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Racing Philosophy


My love for racing developed at an early age. In the seventies and early eighties I had the opportunity to see many extraordinarily talented drivers competing on the National Championship Racing Association circuit at various dirt tracks throughout Kansas, Oklahoma and Texas. Although a regional series, the level of competition was unsurpassed. Drivers such as Harold Leep, Roy Bryant, Jay Woodside, and Frank Lies stand as equals with the best open wheel drivers this country has produced. My choice to become directly involved in the sport was inspired in large part by their skill and artistry.

I believe that too much money and too much technology are the root of (almost) all evil in racing. When traction is virtually unlimited, racing ceases to be a contest among drivers and becomes a contest among machines. Speed has always been expensive, but when the car is doing all the work, the cost/benefit calculation tips far in favor of those with the deepest pockets. Some people who worship the machinery like it that way, but I think the majority of race fans just don't understand what's really going on. The end result of this process is that Stefan Gregoire has an Indy car ride and Steve Kinser doesn't; that journeyman driver Mark Kinser gets in the best car and suddenly starts winning Outlaw championships. I do hate what wings in particular have done to our sport, but the real enemy is unregulated technology. Eventually, even non-winged cars will become slot cars if we fail to control the onslaught of new technologies.  Technologically sophisticated items such as electronic traction control, driver-adjustable torsion stops and driver-adjustable shock absorbers are already in use, and even more advanced developments are sure to follow.

The only solution for this situation is to take the excess traction away from the cars, then change the engine rules to reduce horsepower to a safe (but still extremely fast) level. The proof that this formula works in the real world is found in NASCAR. Stock car racing is riding a massive wave of popularity precisely because NASCAR had the foresight to maintain a reasonable degree of control over the technology. The result is a meaningful test of driving skill and closer competition. Unfortunately, in most racing organizations the teams with the most money effectively control the rules, and history has shown that they are rarely willing to make any change which reduces their competitive advantage. Most racing promoters are too concerned with trying to make a profit right now to even think about what's in the long-term best interest of the sport. NASCAR paved the way for its incredible growth by being the only major-league racing organization which had both the foresight to hold the technology down to a level where the driver is still a critical part of the equation, and the marketing savvy to capitalize on that fact. I want to make it clear that I am not anti-technology. What I believe is that we must learn to set firm boundaries which allow for innovation and at the same time steadfastly preserve the integrity of our sport.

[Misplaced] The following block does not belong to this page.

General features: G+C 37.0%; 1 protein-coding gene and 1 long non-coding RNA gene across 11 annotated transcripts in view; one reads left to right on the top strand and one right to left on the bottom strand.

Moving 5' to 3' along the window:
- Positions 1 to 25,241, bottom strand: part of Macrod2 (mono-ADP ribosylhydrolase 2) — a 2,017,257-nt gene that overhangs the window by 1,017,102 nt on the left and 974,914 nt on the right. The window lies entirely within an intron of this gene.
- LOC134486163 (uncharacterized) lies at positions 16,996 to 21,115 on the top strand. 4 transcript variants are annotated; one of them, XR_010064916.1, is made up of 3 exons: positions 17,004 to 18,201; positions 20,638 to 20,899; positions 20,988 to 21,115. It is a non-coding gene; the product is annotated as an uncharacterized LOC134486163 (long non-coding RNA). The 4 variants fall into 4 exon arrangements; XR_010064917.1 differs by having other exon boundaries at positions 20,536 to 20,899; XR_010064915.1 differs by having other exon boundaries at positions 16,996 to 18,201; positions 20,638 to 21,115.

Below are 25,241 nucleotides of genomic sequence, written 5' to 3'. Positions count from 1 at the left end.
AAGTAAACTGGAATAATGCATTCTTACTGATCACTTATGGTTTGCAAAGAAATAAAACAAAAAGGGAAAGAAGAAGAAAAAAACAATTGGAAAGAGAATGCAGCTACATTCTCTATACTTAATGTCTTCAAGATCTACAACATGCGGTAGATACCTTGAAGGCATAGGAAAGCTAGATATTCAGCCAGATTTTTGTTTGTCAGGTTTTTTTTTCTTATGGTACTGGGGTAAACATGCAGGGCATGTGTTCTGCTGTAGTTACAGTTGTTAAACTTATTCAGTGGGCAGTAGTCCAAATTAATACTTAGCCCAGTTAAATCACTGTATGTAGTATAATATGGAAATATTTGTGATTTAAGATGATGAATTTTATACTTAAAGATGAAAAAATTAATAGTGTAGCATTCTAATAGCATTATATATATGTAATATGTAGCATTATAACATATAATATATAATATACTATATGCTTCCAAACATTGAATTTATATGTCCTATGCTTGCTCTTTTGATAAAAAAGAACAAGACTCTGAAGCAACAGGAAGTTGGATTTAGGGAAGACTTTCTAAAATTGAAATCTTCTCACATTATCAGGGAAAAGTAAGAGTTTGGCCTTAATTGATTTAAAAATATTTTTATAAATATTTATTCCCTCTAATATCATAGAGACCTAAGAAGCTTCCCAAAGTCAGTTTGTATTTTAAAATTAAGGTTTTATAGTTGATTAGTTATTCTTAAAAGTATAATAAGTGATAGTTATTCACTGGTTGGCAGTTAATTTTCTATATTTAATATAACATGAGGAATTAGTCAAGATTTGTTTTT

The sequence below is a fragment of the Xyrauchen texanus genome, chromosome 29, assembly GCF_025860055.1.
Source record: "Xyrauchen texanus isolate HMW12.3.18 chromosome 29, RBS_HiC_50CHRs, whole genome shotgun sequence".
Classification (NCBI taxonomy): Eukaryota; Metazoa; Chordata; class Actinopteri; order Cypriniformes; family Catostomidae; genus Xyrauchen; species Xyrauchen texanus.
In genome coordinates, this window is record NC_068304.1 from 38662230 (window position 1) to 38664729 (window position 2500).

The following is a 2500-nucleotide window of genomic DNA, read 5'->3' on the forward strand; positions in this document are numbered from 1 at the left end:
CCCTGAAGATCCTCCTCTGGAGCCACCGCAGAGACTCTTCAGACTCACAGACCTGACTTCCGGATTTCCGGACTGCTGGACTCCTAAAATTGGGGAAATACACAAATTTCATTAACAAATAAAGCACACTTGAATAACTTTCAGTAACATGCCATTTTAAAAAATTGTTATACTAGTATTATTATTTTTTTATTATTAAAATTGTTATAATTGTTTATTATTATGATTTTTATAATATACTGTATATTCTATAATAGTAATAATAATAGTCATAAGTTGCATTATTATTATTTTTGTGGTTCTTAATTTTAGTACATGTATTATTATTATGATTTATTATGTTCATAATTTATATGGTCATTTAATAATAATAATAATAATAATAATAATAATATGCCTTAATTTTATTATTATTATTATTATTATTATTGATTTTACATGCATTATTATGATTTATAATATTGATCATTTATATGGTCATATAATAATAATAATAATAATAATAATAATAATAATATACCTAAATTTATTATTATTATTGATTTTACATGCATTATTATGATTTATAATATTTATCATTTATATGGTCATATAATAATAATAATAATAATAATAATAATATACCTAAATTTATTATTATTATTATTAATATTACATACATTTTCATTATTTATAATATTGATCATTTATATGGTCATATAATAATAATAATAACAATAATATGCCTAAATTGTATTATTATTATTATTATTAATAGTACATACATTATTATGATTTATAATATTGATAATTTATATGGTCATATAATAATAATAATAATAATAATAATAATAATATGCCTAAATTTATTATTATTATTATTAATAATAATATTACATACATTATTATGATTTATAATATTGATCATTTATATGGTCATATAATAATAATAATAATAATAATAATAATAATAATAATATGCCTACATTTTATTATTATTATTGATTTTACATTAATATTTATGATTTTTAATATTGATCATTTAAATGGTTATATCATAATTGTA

The first tentative step taken in the direction of the good of the sport by a major player has been the formation of the Indy Racing League by Tony George. The IRL is at least promoting oval-track racing, and it has brought the cost of competition down to a somewhat more sane level.  Current IRL cars are only a slight improvement over CART machines, however. They're still essentially glued down, ground-effects machines. It remains to be seen whether the IRL will have the courage to make more meaningful changes, such as taking away the vacuum cleaner bodywork and putting the Champ dirt cars back in the series. Maybe I'm naive, but I still have hope that real racers can eventually win out against the techno-freaks and millionaires.


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Last updated 02/23/01 by Michael Ramsey

Copyright 2001 Michael Ramsey